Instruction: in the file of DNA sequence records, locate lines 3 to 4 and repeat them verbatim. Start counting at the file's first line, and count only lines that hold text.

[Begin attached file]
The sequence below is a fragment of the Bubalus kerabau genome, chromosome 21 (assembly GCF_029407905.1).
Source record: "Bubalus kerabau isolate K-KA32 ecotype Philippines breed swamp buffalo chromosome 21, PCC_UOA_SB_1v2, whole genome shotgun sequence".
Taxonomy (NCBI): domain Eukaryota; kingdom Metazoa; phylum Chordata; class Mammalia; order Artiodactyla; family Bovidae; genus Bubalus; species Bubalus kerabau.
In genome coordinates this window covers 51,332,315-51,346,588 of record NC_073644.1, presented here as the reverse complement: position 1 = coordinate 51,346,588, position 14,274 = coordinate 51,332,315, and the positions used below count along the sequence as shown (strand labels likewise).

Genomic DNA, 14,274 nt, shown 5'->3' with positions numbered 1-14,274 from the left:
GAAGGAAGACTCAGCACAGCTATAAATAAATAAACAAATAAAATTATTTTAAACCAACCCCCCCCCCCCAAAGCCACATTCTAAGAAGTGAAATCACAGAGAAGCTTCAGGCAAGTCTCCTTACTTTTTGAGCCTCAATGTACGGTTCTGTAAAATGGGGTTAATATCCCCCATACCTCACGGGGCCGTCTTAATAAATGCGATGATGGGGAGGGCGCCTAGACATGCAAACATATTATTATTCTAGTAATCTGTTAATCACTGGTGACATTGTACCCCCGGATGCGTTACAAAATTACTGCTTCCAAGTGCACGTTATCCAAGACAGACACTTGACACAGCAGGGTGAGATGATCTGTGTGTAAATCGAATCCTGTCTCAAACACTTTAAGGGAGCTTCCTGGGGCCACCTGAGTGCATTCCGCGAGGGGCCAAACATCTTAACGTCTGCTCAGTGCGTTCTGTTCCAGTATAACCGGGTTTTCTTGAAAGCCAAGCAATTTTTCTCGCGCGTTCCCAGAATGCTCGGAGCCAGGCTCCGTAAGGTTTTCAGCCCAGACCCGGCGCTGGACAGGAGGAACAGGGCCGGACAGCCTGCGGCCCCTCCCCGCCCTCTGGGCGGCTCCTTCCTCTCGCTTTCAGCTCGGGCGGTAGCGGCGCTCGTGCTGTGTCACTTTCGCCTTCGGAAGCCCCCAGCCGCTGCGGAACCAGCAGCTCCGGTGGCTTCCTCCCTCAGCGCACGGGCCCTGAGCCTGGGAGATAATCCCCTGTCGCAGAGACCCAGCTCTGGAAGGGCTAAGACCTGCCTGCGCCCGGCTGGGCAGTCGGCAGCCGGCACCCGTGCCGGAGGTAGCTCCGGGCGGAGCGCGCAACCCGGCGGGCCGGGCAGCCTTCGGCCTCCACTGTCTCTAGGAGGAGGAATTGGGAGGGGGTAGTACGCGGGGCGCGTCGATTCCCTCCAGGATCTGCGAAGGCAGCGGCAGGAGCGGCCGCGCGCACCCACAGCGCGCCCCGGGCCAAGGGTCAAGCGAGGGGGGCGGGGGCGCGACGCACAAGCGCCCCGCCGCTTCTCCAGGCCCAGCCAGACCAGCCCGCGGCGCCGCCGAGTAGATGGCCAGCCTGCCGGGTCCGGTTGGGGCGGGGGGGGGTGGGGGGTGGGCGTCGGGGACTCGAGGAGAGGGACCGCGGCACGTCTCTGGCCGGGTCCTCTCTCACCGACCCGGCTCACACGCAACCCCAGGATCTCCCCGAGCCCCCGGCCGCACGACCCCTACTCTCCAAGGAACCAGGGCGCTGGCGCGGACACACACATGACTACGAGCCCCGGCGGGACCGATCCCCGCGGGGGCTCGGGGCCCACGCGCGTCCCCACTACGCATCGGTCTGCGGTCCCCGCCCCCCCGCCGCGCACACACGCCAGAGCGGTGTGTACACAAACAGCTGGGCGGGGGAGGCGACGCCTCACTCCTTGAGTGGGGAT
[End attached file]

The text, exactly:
Taxonomy (NCBI): domain Eukaryota; kingdom Metazoa; phylum Chordata; class Mammalia; order Artiodactyla; family Bovidae; genus Bubalus; species Bubalus kerabau.
In genome coordinates this window covers 51,332,315-51,346,588 of record NC_073644.1, presented here as the reverse complement: position 1 = coordinate 51,346,588, position 14,274 = coordinate 51,332,315, and the positions used below count along the sequence as shown (strand labels likewise).